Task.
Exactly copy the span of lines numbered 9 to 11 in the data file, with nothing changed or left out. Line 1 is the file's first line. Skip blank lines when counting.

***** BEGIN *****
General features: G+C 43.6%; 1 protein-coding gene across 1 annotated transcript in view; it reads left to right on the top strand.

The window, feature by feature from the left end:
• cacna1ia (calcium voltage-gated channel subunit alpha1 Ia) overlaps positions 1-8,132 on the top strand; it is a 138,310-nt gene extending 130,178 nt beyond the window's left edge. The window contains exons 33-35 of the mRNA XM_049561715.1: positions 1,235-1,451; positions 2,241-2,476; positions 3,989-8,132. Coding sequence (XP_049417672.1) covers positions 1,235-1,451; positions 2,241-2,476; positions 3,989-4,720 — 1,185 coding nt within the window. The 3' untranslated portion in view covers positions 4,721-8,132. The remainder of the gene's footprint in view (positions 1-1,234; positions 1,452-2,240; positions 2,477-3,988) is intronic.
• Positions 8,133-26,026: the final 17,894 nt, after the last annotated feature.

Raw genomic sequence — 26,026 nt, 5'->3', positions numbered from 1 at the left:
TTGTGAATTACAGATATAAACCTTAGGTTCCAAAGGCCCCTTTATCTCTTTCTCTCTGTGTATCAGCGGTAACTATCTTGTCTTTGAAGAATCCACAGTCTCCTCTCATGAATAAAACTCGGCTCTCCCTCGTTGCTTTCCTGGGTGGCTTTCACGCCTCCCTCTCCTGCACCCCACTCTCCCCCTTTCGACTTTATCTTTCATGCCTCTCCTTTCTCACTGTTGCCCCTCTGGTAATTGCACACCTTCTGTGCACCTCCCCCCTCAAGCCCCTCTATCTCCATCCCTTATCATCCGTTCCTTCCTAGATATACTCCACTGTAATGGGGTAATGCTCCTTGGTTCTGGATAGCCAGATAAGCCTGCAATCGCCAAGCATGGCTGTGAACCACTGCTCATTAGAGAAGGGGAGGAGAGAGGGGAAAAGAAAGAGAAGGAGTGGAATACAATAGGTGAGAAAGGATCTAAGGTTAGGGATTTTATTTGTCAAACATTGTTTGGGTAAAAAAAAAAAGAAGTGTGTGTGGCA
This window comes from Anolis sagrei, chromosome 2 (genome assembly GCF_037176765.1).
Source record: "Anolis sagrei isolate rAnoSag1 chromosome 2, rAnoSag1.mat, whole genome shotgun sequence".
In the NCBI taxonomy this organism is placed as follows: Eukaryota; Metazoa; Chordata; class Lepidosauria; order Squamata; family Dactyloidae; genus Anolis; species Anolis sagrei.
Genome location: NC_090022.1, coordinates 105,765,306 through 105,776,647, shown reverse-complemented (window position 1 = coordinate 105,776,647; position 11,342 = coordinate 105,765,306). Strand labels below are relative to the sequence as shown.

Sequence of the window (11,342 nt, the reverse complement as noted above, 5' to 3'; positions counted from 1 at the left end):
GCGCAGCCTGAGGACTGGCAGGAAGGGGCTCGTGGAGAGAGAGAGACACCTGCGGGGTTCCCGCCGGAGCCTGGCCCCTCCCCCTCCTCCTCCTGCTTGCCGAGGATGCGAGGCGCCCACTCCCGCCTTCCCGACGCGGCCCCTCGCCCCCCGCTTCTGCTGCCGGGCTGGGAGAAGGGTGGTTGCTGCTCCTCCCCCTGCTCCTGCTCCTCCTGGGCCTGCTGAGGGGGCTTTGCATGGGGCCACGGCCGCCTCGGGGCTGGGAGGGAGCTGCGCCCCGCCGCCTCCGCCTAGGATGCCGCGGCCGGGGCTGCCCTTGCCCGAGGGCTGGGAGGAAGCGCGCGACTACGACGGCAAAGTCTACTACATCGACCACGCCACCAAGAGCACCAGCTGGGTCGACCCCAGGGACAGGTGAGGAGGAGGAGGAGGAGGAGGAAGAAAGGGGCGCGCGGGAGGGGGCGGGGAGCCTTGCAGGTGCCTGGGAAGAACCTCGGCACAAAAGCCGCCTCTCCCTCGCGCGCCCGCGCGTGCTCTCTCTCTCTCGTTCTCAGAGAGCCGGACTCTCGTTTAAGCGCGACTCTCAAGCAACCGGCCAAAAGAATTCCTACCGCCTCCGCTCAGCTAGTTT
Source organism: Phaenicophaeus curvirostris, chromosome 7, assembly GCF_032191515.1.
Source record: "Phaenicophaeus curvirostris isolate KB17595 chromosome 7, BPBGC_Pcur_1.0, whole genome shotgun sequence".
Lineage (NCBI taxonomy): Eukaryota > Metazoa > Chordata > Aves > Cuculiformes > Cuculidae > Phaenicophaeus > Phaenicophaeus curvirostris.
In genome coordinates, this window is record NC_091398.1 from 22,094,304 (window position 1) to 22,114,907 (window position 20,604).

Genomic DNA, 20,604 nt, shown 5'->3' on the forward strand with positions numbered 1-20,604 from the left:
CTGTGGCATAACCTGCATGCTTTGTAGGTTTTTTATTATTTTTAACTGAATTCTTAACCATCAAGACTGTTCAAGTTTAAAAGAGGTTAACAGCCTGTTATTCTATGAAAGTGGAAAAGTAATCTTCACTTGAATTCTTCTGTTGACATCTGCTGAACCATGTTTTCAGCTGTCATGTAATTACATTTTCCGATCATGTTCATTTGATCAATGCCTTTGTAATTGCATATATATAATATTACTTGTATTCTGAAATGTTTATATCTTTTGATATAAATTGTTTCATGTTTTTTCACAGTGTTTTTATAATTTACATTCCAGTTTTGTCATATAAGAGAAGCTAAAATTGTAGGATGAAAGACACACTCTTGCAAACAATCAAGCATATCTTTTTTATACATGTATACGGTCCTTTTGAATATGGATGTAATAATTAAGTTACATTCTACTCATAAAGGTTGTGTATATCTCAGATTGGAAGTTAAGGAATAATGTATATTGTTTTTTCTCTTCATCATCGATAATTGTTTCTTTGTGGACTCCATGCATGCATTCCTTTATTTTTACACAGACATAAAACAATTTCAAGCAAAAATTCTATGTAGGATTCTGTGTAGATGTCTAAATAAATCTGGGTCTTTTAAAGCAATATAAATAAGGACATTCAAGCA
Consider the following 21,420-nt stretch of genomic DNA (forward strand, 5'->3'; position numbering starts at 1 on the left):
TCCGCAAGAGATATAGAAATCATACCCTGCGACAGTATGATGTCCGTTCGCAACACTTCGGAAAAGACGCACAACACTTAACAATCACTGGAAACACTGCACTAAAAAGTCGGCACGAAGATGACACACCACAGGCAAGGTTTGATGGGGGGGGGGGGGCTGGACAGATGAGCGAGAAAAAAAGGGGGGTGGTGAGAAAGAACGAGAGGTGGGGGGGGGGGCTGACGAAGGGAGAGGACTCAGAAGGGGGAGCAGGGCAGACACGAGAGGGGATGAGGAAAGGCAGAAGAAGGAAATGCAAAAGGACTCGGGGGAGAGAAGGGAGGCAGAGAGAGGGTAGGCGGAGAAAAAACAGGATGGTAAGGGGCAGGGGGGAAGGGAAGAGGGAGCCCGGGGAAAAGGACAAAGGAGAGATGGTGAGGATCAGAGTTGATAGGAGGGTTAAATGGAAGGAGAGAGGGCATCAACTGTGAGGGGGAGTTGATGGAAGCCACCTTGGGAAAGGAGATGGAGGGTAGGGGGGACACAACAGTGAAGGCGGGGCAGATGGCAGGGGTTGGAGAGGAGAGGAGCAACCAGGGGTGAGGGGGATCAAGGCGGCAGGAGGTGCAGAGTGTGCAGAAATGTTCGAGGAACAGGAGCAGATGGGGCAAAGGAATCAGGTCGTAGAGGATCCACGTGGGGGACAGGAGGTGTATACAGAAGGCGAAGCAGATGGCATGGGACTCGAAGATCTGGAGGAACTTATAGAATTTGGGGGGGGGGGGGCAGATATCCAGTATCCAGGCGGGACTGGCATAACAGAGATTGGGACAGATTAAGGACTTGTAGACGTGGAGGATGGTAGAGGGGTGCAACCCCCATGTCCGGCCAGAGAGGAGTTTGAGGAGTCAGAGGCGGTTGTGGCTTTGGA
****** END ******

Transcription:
In the NCBI taxonomy this organism is placed as follows: Eukaryota; Metazoa; Chordata; class Lepidosauria; order Squamata; family Dactyloidae; genus Anolis; species Anolis sagrei.
Genome location: NC_090022.1, coordinates 105,765,306 through 105,776,647, shown reverse-complemented (window position 1 = coordinate 105,776,647; position 11,342 = coordinate 105,765,306). Strand labels below are relative to the sequence as shown.

Sequence of the window (11,342 nt, the reverse complement as noted above, 5' to 3'; positions counted from 1 at the left end):